The Colon-26 Carcinoma Tumor-bearing Mouse as a Model for the Study of Cancer Cachexia

Andrea Bonetto, Joseph E. Rupert, Rafael Barreto, Teresa Zimmers

Research output: Contribution to journalArticle

19 Citations (Scopus)

Abstract

Cancer cachexia is the progressive loss of skeletal muscle mass and adipose tissue, negative nitrogen balance, anorexia, fatigue, inflammation, and activation of lipolysis and proteolysis systems. Cancer patients with cachexia benefit less from anti-neoplastic therapies and show increased mortality1. Several animal models have been established in order to investigate the molecular causes responsible for body and muscle wasting as a result of tumor growth. Here, we describe methodologies pertaining to a well-characterized model of cancer cachexia: mice bearing the C26 carcinoma2-4. Although this model is heavily used in cachexia research, different approaches make reproducibility a potential issue. The growth of the C26 tumor causes a marked and progressive loss of body and skeletal muscle mass, accompanied by reduced muscle cross-sectional area and muscle strength3-5. Adipose tissue is also lost. Wasting is coincident with elevated circulating levels of pro-inflammatory cytokines, particularly Interleukin-6 (IL-6)3, which is directly, although not entirely, responsible for C26 cachexia. It is well-accepted that a primary mechanism by which the C26 tumor induces muscle tissue depletion is the activation of skeletal muscle proteolytic systems. Thus, expression of muscle-specific ubiquitin ligases, such as atrogin-1/MAFbx and MuRF-1, represent an accepted method for the evaluation of the ongoing muscle catabolism2. Here, we present how to execute this model in a reproducible manner and how to excise several tissues and organs (the liver, spleen, and heart), as well as fat and skeletal muscles (the gastrocnemius, tibialis anterior, and quadriceps). We also provide useful protocols that describe how to perform muscle freezing, sectioning, and fiber size quantification.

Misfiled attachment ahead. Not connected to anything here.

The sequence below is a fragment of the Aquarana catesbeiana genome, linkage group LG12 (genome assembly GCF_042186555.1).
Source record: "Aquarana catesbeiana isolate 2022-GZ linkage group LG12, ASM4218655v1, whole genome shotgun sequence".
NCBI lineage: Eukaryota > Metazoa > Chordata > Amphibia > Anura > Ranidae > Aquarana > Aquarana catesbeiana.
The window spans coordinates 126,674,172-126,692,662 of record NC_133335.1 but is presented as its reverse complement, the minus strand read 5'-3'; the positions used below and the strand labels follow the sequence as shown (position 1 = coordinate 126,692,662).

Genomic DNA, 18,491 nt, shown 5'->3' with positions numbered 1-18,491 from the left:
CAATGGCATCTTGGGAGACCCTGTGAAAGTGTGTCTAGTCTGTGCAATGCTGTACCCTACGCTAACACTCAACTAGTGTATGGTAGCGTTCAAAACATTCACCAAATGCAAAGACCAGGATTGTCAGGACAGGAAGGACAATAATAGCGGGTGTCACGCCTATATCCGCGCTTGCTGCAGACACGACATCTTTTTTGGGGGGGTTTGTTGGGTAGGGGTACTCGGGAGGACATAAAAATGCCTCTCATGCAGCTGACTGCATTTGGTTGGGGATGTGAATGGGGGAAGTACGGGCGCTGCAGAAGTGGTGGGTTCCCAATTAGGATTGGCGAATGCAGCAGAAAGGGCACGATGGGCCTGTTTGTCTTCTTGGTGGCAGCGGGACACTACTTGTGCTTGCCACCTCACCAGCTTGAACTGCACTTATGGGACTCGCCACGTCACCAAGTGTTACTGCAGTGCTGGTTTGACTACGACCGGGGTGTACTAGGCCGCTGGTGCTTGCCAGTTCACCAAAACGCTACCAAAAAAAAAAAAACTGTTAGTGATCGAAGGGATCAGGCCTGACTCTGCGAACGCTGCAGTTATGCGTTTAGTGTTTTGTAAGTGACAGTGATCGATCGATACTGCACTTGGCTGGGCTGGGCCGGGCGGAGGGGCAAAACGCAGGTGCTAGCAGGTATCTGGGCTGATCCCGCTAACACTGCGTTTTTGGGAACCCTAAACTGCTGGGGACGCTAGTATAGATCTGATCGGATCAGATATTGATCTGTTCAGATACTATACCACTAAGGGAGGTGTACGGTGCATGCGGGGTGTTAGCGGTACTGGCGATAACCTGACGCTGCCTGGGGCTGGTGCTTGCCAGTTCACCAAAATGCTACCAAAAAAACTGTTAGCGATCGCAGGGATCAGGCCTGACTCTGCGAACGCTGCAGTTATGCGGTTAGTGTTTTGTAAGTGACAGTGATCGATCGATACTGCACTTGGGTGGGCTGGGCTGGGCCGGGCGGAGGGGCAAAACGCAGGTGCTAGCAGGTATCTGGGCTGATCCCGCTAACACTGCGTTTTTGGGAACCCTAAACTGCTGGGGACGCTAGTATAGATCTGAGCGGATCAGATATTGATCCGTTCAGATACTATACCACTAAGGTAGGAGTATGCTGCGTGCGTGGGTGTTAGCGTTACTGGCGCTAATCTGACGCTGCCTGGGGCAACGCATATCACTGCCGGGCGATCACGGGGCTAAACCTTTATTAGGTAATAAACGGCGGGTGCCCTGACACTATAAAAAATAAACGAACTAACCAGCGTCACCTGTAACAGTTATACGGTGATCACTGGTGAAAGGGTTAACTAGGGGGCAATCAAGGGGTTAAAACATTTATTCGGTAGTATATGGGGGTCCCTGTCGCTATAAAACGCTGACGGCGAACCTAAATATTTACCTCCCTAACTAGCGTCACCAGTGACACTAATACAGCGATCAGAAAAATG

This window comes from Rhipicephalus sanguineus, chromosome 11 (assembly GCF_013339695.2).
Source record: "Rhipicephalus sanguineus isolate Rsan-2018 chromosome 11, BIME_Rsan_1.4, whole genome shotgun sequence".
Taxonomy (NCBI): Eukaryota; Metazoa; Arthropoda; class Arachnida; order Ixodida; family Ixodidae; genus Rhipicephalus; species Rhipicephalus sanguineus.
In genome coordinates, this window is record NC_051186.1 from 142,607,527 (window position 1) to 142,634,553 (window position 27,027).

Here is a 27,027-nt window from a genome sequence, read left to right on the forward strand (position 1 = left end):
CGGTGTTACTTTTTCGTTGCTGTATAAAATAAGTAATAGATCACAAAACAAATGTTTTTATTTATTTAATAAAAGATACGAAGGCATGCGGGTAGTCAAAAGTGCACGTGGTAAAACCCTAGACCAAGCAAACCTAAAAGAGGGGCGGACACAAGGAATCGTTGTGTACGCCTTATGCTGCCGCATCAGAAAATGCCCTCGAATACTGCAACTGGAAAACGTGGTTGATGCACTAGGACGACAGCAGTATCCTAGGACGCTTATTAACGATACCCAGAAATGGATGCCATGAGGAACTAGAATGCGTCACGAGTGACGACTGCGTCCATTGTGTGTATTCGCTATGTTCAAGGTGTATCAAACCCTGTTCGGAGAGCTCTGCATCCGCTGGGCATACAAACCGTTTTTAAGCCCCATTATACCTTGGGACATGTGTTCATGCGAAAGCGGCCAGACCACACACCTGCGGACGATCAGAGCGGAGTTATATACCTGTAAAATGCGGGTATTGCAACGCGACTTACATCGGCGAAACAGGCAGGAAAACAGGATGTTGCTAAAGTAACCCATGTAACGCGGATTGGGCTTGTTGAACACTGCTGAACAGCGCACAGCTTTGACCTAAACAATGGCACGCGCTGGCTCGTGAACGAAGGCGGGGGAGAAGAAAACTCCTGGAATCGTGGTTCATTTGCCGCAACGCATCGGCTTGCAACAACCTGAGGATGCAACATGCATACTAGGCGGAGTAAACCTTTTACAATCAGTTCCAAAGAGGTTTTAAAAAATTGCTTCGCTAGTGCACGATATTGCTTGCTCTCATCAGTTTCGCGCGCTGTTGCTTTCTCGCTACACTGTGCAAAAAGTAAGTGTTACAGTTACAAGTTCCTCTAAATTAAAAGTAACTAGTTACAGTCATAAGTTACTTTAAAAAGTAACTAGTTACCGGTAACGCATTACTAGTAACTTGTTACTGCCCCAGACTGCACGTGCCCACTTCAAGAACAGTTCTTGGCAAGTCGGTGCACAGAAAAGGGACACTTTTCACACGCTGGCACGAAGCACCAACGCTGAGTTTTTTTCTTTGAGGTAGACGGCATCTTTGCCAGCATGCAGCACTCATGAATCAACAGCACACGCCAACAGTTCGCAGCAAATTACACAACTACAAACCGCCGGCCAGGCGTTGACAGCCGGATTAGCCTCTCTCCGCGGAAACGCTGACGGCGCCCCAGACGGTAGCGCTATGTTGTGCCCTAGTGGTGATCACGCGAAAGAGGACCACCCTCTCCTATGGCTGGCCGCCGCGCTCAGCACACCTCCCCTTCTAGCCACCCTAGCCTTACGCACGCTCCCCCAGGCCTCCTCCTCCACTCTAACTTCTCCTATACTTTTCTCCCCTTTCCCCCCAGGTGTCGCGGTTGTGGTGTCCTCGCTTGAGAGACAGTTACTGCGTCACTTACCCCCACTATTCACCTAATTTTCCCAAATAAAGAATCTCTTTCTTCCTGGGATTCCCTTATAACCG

Original languageEnglish (US)
JournalJournal of visualized experiments : JoVE
Issue number117
DOIs
StatePublished - Nov 30 2016

Fingerprint

Bearings (structural)
Cachexia
Muscle
Tumors
Colon
Carcinoma
Muscles
Neoplasms
Skeletal Muscle
Tissue
Adipose Tissue
Interleukin-3
Lipolysis
Chemical activation
Anorexia
Ligases
Growth
Ubiquitin
Proteolysis
Freezing

ASJC Scopus subject areas

  • Neuroscience(all)
  • Chemical Engineering(all)
  • Immunology and Microbiology(all)
  • Biochemistry, Genetics and Molecular Biology(all)

Cite this

The Colon-26 Carcinoma Tumor-bearing Mouse as a Model for the Study of Cancer Cachexia. / Bonetto, Andrea; Rupert, Joseph E.; Barreto, Rafael; Zimmers, Teresa.

In: Journal of visualized experiments : JoVE, No. 117, 30.11.2016.

Research output: Contribution to journalArticle

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